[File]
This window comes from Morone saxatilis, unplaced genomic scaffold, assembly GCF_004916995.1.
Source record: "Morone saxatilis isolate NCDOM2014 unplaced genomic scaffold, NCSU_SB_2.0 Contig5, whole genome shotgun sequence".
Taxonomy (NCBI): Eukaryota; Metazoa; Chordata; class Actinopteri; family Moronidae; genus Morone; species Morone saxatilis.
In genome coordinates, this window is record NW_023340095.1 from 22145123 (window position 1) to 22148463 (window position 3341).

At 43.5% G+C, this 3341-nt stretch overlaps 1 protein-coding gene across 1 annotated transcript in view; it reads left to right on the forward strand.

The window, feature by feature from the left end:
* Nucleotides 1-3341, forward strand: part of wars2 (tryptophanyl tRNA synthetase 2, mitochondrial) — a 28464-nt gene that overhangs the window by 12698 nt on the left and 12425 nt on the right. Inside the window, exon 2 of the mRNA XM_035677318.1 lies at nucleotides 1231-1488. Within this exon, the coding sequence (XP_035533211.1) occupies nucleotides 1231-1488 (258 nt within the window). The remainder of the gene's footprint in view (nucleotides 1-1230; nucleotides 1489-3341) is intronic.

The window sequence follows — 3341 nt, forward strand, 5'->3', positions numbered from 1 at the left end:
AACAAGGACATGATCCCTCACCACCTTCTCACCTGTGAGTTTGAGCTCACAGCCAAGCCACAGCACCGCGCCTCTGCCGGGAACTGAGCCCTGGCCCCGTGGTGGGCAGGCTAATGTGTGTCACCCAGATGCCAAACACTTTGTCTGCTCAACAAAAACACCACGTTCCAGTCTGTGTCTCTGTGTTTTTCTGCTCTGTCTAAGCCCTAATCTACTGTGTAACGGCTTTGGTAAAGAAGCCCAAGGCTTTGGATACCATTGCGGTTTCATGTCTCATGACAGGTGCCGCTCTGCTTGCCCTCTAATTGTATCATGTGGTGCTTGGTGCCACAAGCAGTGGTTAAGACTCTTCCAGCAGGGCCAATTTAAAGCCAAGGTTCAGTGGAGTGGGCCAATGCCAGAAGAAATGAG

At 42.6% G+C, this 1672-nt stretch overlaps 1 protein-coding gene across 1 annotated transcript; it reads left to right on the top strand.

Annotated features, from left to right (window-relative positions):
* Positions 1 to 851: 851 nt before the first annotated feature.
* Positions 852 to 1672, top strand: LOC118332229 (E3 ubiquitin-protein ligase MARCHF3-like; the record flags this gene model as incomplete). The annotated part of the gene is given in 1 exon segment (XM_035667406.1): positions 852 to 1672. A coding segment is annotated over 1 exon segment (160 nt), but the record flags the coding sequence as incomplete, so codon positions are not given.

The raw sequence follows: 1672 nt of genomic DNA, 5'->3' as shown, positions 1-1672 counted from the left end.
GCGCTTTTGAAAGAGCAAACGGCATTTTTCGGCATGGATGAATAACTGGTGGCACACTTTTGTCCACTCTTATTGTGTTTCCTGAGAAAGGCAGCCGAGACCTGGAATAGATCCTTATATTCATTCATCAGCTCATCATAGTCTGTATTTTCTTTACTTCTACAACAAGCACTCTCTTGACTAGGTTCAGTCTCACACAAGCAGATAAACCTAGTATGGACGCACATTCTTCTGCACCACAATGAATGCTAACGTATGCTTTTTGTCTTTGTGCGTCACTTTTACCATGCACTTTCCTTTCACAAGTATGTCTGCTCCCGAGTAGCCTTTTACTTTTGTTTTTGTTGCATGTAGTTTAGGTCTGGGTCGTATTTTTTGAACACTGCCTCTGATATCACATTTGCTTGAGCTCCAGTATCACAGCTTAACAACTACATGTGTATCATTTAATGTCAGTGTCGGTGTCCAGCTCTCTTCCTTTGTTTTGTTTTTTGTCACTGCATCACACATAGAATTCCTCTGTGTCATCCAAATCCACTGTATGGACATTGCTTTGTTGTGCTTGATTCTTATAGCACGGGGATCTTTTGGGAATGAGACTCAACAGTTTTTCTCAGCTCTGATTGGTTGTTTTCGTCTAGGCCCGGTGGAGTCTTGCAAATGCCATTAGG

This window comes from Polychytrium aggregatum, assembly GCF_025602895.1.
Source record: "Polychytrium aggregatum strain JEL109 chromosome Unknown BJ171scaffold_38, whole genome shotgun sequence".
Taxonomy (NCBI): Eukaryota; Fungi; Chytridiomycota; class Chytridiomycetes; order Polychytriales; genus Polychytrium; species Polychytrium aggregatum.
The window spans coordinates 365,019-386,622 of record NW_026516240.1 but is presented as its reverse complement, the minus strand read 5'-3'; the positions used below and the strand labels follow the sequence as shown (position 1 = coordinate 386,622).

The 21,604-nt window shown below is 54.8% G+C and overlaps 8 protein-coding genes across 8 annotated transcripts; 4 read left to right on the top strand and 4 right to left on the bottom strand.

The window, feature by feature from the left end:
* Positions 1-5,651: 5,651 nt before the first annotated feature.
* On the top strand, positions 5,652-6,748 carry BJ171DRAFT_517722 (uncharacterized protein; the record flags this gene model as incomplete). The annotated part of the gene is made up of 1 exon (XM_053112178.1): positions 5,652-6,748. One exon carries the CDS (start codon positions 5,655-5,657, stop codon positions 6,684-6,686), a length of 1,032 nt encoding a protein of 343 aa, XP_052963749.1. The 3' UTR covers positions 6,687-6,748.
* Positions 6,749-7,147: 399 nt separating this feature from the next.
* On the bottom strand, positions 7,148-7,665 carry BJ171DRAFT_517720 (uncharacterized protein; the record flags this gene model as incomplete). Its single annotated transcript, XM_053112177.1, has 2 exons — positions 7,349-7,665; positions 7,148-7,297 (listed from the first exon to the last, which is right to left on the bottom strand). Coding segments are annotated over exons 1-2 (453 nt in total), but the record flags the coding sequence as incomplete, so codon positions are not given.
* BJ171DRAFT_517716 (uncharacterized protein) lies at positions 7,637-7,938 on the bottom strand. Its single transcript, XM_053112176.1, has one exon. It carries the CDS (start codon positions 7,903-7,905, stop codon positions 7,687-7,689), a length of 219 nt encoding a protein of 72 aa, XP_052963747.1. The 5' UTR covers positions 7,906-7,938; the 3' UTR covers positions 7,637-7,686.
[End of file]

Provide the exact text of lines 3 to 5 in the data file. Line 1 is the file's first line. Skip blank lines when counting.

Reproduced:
Taxonomy (NCBI): Eukaryota; Metazoa; Chordata; class Actinopteri; family Moronidae; genus Morone; species Morone saxatilis.
In genome coordinates, this window is record NW_023340095.1 from 22145123 (window position 1) to 22148463 (window position 3341).

At 43.5% G+C, this 3341-nt stretch overlaps 1 protein-coding gene across 1 annotated transcript in view; it reads left to right on the forward strand.